Published: Mon, February 11, 2019
Worldwide | By Myra Stephens

Russia islands emergency over polar bear 'invasion'

Russia islands emergency over polar bear 'invasion'

An emergency situation has been declared in the remote Novaya Zemlya islands in northern Russian Federation that have been inundated with up to 52 polar bears.

Authorities in Novaya Zemlya have appealed for help to tackle the 52 bears which have been regularly visiting the archipelago's main settlement, Belushya Guba. "Parents are afraid to let the children go to school or kindergarten", says the statement. He lived since 1983 on the island, but a collection of so many bears he had never experienced before. The appearance of polar bears in human settlements of the Novaya Zemlya archipelago, which triggered a state of emergency in the region, has been caused by the seasonal migration of animals and available edible waste in the settlements, Ilya Mordvintsev, a lead researcher at the Severtsev Institute of Ecology and Evolution, told TASS.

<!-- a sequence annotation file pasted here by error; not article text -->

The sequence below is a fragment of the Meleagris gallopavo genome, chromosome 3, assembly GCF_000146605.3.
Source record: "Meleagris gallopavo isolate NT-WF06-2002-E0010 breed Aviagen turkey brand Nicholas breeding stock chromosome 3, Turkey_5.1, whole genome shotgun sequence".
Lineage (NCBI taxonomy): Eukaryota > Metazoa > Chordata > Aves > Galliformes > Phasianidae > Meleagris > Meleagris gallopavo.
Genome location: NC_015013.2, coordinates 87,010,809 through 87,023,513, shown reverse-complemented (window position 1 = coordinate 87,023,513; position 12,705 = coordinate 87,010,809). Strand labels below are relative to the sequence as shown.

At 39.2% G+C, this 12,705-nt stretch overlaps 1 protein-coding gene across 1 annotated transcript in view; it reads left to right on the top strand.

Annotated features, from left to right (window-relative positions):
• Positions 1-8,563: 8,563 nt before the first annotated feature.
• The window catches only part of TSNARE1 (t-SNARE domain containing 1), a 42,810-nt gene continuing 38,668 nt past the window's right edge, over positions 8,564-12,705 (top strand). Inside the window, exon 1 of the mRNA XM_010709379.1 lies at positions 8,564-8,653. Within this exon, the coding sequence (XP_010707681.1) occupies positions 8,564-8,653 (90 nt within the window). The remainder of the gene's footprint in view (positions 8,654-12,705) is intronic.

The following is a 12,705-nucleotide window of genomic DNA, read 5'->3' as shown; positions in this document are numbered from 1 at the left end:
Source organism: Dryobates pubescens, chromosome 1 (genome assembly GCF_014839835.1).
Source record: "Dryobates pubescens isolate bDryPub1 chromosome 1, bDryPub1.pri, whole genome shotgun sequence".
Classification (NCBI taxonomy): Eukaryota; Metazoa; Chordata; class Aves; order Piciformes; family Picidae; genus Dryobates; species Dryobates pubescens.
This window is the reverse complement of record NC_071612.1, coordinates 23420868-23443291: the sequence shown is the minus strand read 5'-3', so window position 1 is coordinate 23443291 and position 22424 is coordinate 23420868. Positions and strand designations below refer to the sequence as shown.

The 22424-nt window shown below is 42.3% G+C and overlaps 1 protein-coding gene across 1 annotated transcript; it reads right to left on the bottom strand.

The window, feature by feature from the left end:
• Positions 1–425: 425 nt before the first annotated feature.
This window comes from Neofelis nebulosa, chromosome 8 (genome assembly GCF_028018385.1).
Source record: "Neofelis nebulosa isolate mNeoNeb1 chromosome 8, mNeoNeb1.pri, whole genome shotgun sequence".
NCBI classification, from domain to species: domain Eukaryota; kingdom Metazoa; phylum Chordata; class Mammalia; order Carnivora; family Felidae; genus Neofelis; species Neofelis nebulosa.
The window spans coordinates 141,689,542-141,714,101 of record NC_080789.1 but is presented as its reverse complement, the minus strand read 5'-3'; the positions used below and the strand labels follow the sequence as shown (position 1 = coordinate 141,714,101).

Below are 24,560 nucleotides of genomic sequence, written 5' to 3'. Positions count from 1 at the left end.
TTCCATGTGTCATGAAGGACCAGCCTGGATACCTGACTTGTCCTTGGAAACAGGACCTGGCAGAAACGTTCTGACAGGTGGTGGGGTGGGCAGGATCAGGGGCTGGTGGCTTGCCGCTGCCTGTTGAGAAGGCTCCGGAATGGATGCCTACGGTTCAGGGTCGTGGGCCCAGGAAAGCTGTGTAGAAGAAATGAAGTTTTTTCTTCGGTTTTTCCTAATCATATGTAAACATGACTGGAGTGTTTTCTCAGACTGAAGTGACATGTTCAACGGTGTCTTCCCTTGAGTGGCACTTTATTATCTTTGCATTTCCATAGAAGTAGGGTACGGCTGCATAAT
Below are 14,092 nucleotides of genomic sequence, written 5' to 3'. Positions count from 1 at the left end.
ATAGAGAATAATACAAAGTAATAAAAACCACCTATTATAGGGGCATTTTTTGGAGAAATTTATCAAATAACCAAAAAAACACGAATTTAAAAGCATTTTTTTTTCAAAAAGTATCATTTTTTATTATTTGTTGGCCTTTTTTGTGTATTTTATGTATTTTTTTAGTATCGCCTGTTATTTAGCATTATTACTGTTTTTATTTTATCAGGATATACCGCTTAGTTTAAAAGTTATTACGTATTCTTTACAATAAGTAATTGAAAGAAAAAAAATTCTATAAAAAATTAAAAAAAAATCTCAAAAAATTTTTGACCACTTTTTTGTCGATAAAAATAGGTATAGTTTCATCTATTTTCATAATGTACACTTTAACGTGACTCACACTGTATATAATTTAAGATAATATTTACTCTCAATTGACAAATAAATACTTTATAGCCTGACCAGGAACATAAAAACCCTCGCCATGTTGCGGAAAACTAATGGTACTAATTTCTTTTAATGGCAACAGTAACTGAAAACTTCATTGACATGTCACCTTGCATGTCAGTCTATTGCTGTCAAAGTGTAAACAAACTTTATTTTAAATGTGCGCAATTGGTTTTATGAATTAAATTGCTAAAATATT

Attempts to drive them away using patrol cars and dogs have been futile, according to officials.

'In the village there are constantly from six to ten polar bears.

Authorities in Russia's remote Arctic archipelago of Novaya Zemlya have taken measures to chase away a band of polar bears that had established a reign of terror over locals in recent days. They are staying in that location [near Belushya Guba] because there is some alternative food.

Local administration head Vigansha Musin was reported by the British news outlet as saying that the local military garrison, where air and air defense forces are based, has had over five bears come onto the base.

The experts hope that firearms will not be needed to warn off the endangered species.

With Arctic sea ice diminishing as a result of climate change, polar bears are forced to change their hunting habits and spend more time on land looking for food - which potentially puts them in conflict with humans.

The federal environmental resources agency has refused to issue licences to shoot the most aggressive bears.

The Siberian Times reports that shooting in the air, sounding vehicle horns and erecting fences have all failed to curb the bear invasion and a team of specialists is en route to the archipelago to assesses the situation.

Officials said it is hoped that firearms will not be needed to drive the bears away, but they cautioned that culling of the animals can not be ruled out.

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